That’s how we started, my brother Mike and I, and we collected about 80 cans of food that year. The attention we got at school for not just raiding our mother’s pantry of canned goods on the last day of the drive was spectacular. Our contribution doubled the school’s total amount collected and the principal held us up as entrepreneurial heroes. That was 5th grade and we were the proverbial first movers with all the strengths and weaknesses that label carries. The next year, 1969, brought competition from other do-gooder kids, so we needed to up our game.

Our first of two brilliant ideas was to recruit others to help us knock on doors. My sister was adorably 8 years old and no one could tell her no. Emotional selling worked really well for us and especially for her, once she got the spiel down. Other neighborhood kids helped also but they didn’t work very hard or long. Anyway we got to knock on lots more doors and were rarely rejected. After all we were not asking for money but for food and everybody in our working class neighborhood had something in the pantry.

Brilliant idea number two was found in the ask. Suggestive selling was born for us when we change the question from, “Would you like to donate a can of food?” to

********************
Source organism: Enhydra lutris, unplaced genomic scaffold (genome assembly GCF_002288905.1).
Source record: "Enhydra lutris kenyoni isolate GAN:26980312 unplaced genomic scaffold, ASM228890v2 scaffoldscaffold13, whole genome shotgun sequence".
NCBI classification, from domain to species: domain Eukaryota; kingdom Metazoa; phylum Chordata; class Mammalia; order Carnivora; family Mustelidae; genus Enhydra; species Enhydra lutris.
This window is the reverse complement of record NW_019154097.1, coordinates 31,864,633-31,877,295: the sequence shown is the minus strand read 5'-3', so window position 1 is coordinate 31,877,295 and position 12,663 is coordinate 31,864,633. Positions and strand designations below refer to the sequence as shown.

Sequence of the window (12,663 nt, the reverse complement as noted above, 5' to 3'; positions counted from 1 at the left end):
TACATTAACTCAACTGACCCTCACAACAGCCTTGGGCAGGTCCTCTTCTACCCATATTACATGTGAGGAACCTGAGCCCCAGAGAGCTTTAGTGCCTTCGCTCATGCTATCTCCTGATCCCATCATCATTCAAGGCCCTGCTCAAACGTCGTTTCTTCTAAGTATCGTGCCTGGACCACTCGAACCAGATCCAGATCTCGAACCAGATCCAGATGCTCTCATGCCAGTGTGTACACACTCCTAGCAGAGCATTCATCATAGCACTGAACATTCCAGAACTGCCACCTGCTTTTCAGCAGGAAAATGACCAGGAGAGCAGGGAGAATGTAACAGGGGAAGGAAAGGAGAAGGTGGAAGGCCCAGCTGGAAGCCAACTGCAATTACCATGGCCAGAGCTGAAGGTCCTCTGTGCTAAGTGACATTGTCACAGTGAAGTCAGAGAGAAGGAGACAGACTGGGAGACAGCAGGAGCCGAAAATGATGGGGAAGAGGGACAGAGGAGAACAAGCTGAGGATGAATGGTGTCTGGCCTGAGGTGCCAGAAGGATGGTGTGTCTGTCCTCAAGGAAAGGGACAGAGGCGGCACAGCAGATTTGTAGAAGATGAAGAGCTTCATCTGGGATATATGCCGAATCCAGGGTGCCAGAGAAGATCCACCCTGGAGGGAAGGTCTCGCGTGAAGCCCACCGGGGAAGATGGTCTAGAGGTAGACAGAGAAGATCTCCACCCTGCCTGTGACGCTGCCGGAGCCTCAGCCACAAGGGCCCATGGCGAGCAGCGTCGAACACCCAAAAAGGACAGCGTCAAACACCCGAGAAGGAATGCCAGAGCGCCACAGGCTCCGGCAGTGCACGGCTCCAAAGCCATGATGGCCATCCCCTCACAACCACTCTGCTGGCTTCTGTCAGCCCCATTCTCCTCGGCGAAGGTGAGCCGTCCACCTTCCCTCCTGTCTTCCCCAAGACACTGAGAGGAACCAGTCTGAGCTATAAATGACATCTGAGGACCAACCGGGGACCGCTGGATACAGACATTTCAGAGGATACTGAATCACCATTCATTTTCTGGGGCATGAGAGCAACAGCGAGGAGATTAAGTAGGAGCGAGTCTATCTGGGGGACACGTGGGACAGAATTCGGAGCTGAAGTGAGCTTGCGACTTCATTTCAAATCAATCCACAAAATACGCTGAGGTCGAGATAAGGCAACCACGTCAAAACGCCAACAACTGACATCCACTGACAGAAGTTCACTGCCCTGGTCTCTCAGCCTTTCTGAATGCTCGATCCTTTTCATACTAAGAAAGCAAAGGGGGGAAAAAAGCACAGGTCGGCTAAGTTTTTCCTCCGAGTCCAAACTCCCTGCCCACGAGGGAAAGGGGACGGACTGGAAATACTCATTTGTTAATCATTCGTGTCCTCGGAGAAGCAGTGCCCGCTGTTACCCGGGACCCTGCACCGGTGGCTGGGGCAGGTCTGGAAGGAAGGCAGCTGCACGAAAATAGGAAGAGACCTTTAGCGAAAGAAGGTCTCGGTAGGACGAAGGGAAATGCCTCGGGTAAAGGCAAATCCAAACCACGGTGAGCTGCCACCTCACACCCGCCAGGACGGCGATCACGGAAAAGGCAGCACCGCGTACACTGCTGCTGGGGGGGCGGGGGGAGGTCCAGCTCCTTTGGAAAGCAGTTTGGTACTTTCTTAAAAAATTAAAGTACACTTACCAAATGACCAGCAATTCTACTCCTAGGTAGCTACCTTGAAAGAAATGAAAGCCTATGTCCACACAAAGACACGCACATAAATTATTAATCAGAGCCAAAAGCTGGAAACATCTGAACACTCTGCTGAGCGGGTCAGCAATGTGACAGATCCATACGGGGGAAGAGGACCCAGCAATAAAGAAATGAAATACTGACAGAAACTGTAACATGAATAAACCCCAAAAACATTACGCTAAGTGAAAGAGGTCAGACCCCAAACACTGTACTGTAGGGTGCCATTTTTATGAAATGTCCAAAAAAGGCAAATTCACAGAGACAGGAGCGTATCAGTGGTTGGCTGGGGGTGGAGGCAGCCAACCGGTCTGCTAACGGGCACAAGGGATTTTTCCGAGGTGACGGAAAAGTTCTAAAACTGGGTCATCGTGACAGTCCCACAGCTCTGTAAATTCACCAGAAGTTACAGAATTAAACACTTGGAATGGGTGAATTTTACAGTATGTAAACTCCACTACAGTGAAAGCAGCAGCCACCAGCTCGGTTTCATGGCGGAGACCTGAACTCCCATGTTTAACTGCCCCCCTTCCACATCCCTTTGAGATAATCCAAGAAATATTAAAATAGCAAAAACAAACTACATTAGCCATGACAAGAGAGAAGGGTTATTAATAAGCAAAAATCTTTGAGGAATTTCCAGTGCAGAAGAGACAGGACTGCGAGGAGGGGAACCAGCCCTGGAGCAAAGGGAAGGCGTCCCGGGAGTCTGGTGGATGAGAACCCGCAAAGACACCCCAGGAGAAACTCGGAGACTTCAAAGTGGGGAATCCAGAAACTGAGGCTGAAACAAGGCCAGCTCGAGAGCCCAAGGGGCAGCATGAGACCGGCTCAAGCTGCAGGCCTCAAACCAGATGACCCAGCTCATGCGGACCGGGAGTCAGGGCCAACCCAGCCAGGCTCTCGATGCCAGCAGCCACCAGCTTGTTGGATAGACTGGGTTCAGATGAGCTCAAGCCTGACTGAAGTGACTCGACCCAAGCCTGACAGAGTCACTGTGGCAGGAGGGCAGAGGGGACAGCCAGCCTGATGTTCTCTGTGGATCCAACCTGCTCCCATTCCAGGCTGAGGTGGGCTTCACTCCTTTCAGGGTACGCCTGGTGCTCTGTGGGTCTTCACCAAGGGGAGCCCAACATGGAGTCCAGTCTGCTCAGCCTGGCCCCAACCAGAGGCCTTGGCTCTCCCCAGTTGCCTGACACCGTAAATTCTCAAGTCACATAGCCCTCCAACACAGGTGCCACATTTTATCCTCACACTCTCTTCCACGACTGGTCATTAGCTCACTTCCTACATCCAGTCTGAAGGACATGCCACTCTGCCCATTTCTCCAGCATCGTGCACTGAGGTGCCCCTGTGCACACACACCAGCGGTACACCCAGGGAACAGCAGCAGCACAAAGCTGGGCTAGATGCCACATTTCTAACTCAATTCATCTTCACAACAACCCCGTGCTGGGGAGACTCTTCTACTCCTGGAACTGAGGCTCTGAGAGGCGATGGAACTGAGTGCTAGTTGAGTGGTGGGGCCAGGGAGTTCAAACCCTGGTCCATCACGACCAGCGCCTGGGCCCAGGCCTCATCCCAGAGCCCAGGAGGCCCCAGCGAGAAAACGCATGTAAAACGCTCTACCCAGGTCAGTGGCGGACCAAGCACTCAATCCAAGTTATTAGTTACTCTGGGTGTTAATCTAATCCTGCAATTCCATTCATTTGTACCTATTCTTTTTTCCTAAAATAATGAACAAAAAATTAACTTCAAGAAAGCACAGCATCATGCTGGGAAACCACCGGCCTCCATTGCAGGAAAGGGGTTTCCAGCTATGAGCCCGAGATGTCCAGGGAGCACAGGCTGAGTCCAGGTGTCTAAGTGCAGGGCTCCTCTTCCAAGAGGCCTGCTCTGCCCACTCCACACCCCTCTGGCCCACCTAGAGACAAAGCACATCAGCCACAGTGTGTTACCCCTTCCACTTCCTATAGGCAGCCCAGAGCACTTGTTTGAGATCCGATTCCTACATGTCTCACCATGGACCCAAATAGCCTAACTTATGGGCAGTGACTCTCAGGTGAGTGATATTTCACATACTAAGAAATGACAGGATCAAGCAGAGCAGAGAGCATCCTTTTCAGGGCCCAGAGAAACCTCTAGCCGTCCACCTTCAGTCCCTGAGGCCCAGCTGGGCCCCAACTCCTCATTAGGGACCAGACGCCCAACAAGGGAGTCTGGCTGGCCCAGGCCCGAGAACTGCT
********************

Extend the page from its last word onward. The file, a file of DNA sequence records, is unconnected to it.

“Would you like to donate a few cans of food?”

With this small change came big rewards. Our wagon filled up much faster because our average per household shot way up. Almost nobody wanted to disappoint the cute kid at their door and now the kid’s expectation was for multiple cans, not just one. Sacks of cans came to the door and into the wagon. I remember that occasionally someone would ask how many cans they should donate. Our response was, “Well one family gave us ten. That’s the record so far.”

That year our campaign delivered 480 cans of food to our school’s canned food drive setting a record that stood until I stopped paying attention. Again we were hailed as heroes and celebrated at the school wide assembly. *

Door to door asking for help in our working class Denver neighborhood taught me about my personal power. As a child I could set up my own initiative to gather canned goods using my wagon. I could recruit siblings and friends to help. I could get adults to do things I thought was important. And I could get adults and peers to appreciate and value my contributions to the community.